The Aphorisms of Franz Kafka; edited by Reiner Stach, translated by Shelley Frisch.
In September 1917, having just discovered he had tuberculosis, Franz Kafka took a break from his work at an insurance company in Prague and spent eight months with his sister Ottla in the village of Zürau, now called Siřem. He also seemed to be taking a break from writing, or at least from the writing he was supposed to be doing. In fact, he was leading what Reiner Stach calls ‘a double, and even a triple life’, hanging out with the villagers, writing letters to his friends and recording reflections in large notebooks. One of Kafka’s diary entries, written three days after he arrived in Zürau, treated his illness and his engagement to Felice Bauer, which he was about finally to break off, as parts of one symbol. ‘Take hold of this symbol,’ he told himself. Taking hold meant, among other things, writing about writing, what it could and couldn’t do, what it ought to be addressing: a sort of journey into a country of the mind. In Franz Kafka: The Office Writings (2008), Stanley Corngold talks about a ‘ministry of writing’ in this context, and the double meaning (bureaucratic and pastoral) takes us a long way into Kafka’s worlds.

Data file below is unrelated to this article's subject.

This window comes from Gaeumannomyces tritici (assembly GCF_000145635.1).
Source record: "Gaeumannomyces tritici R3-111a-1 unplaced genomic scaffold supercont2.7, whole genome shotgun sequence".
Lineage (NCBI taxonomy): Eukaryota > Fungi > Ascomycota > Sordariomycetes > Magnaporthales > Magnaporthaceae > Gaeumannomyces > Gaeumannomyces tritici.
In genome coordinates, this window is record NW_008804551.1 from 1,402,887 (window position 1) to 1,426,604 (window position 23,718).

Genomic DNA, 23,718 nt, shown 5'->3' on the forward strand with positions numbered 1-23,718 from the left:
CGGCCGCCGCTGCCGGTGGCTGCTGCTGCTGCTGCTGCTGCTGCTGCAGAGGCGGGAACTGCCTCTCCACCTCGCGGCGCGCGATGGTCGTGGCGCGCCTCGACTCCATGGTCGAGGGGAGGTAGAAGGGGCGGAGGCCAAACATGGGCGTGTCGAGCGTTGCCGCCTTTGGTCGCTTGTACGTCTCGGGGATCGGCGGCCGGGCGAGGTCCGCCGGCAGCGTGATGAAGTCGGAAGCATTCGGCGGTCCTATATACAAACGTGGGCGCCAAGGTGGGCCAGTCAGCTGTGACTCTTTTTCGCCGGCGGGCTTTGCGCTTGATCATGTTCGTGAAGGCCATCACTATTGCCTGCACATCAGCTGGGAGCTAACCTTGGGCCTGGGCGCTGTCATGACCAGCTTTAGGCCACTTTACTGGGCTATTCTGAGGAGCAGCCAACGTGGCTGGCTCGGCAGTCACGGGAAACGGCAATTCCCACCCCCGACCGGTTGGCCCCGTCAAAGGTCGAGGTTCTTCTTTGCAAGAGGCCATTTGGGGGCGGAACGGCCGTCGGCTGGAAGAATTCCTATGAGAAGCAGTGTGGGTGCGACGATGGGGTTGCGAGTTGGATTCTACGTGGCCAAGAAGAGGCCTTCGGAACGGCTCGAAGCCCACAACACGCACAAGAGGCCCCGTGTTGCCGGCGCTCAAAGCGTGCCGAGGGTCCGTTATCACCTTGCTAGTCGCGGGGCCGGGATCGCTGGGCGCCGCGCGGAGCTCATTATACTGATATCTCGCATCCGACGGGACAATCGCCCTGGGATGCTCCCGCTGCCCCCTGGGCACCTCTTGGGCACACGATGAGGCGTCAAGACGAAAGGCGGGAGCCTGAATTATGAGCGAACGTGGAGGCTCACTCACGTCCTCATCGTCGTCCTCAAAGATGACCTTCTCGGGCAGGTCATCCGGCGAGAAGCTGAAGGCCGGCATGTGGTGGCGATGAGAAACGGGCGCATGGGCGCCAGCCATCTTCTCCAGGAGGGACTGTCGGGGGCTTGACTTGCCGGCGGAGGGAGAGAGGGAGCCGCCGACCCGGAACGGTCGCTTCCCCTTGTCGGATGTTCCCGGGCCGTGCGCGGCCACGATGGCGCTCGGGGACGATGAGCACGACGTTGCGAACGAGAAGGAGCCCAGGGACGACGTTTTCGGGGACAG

At the end of his stay in Zürau, or just afterwards, Kafka made a selection from his notes, and copied them onto separate sheets of paper. He didn’t give the selection a title. In 1931, seven years after he died, his friend Max Brod published it as Reflections on Sin, Suffering, Hope and the True Way. A rather heavy loading, and Brod later described the pieces simply as ‘aphorisms’. That term has its problems too – mainly an implication of overconfidence that doesn’t fit with Kafka’s style – but the best aphorisms make their own case for doubting what they say, and Kafka’s selection unquestionably includes quite a few aphorisms. It also has parables, instructions, pieces of ironic biblical commentary, and notes that really can’t be called anything but notes. Paul North, in his book on Kafka’s ‘atheology’, prefers the terms ‘treatise’ or ‘pensées’ for the whole set.